Thanks to the WNP for asking me to guest blog, and thanks again to everyone for their comments about this article.

A couple of other items I missed concerning the HTML editors:

Dreamweaver does have a MUCH steeper learning curve than Frontpage. I never liked Dreamweaver much; I found it easier sometimes to hand code HTML rather than use Dreamweaver... Macromedia made very powerful programs for website creation, like Flash and Dreamweaver, but they all take a lot of time to learn to use, and if you don't use them often, it's easy to forget how to do more obscure tasks. Maybe now that Adobe bought Macromedia, these programs will be redesigned with amore user-friendly interface.

Frontpage does tend to mess up the HTML code, especially if you are cutting and pasting a lot. You can make an HTML page created by Frontpage that looks fine in the MS Internet Explorer WYSIWG editor, but if you look at the HTML code, sometimes it's a complete disaster, with multiple <body> tags and tag nesting problems everywhere, along with deprecated tags sprinkled in for good measure. And then it won't display correctly in other browsers...so you need to check the HTML output of Frontpage in all the popular browsers to make sure your page is rendering correctly.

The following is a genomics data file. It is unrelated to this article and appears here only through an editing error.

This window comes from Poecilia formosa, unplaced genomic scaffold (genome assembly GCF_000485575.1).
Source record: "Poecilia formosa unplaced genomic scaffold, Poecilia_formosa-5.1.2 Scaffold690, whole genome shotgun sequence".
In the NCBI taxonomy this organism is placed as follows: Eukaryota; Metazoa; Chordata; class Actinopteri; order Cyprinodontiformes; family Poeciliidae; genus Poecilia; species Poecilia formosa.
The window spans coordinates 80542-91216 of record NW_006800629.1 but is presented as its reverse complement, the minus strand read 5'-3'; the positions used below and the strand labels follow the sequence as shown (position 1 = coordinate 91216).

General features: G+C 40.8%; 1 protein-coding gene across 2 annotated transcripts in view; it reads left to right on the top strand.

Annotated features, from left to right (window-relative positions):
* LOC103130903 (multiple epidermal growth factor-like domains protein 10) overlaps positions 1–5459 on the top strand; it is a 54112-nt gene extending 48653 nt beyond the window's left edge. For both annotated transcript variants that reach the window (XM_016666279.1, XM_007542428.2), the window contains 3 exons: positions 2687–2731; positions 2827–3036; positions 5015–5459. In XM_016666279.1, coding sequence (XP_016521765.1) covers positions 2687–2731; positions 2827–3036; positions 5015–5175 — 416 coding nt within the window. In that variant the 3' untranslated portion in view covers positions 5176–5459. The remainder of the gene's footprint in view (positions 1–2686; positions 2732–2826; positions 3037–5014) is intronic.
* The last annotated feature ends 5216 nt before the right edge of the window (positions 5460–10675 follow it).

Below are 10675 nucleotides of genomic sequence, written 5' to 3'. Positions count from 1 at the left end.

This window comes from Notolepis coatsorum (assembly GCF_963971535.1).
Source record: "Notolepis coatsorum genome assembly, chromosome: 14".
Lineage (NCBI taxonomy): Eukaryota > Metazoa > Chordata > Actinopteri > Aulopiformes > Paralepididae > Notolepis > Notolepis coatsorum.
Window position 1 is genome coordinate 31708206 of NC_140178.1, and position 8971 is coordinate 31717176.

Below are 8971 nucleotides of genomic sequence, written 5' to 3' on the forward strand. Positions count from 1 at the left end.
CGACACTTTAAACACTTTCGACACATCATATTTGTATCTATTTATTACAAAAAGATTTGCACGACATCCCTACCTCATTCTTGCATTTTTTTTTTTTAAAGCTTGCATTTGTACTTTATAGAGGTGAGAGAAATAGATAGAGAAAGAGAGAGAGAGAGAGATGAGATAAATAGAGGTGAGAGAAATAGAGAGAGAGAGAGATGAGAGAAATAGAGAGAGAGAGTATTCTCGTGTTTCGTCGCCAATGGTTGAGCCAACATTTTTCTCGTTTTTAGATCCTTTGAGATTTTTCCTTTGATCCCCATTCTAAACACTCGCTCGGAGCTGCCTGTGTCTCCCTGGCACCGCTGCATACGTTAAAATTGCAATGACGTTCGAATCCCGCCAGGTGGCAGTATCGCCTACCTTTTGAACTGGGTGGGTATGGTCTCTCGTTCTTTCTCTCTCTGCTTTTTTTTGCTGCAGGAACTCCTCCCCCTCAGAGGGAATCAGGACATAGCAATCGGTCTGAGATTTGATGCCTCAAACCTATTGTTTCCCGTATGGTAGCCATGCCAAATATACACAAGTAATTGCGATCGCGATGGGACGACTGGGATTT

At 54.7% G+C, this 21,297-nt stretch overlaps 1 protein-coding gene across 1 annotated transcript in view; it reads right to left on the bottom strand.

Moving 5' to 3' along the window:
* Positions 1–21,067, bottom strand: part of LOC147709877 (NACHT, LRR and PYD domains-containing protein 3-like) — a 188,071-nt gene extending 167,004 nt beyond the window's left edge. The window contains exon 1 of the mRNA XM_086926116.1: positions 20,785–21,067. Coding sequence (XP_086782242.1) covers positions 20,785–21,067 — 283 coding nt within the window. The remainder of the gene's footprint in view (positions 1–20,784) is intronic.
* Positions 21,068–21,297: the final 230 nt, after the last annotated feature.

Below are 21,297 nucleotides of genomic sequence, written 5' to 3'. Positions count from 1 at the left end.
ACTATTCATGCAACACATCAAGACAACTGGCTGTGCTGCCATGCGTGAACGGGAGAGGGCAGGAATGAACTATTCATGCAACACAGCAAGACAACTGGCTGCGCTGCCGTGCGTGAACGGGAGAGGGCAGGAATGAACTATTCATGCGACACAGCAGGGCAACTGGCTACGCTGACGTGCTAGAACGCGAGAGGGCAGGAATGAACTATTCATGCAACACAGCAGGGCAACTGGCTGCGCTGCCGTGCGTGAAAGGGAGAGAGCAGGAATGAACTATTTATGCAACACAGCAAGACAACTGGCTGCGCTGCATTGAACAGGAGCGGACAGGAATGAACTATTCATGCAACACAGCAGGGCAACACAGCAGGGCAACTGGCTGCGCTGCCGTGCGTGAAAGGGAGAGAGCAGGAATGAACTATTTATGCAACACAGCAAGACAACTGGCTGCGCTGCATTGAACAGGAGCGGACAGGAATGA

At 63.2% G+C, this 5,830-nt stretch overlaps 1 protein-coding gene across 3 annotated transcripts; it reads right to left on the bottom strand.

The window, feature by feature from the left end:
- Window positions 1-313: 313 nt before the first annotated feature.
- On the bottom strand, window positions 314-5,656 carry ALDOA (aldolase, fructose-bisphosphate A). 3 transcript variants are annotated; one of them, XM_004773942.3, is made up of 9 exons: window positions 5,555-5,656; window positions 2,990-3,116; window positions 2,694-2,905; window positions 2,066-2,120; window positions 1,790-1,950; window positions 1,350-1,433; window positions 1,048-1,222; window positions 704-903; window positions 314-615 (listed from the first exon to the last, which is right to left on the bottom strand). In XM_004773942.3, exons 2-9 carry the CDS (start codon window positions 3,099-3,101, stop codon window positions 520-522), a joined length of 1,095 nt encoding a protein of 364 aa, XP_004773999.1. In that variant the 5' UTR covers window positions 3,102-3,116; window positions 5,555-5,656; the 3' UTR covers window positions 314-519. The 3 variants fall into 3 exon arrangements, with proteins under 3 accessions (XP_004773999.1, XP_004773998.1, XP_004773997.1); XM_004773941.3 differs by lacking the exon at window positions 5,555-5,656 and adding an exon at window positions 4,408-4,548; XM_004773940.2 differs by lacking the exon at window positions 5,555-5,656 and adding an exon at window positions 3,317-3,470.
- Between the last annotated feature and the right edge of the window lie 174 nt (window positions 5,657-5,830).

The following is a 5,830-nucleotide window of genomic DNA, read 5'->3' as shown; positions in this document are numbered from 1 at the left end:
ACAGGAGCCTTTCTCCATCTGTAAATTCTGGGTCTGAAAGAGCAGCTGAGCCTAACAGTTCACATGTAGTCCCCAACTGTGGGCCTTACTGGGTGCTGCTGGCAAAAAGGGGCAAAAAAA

MS Frontpage has morphed into MS Expression Web, but the 2 programs are still very similar. Expression Web adds a lot of features for working with CSS, and it's a good upgrade, but still far from perfect. There is problem with using it to edit PHP files due to the way it encodes the file when saved. Sometimes the undo function un-does everything right back to when you opened the page. So it's new features come with new bugs. Oh well.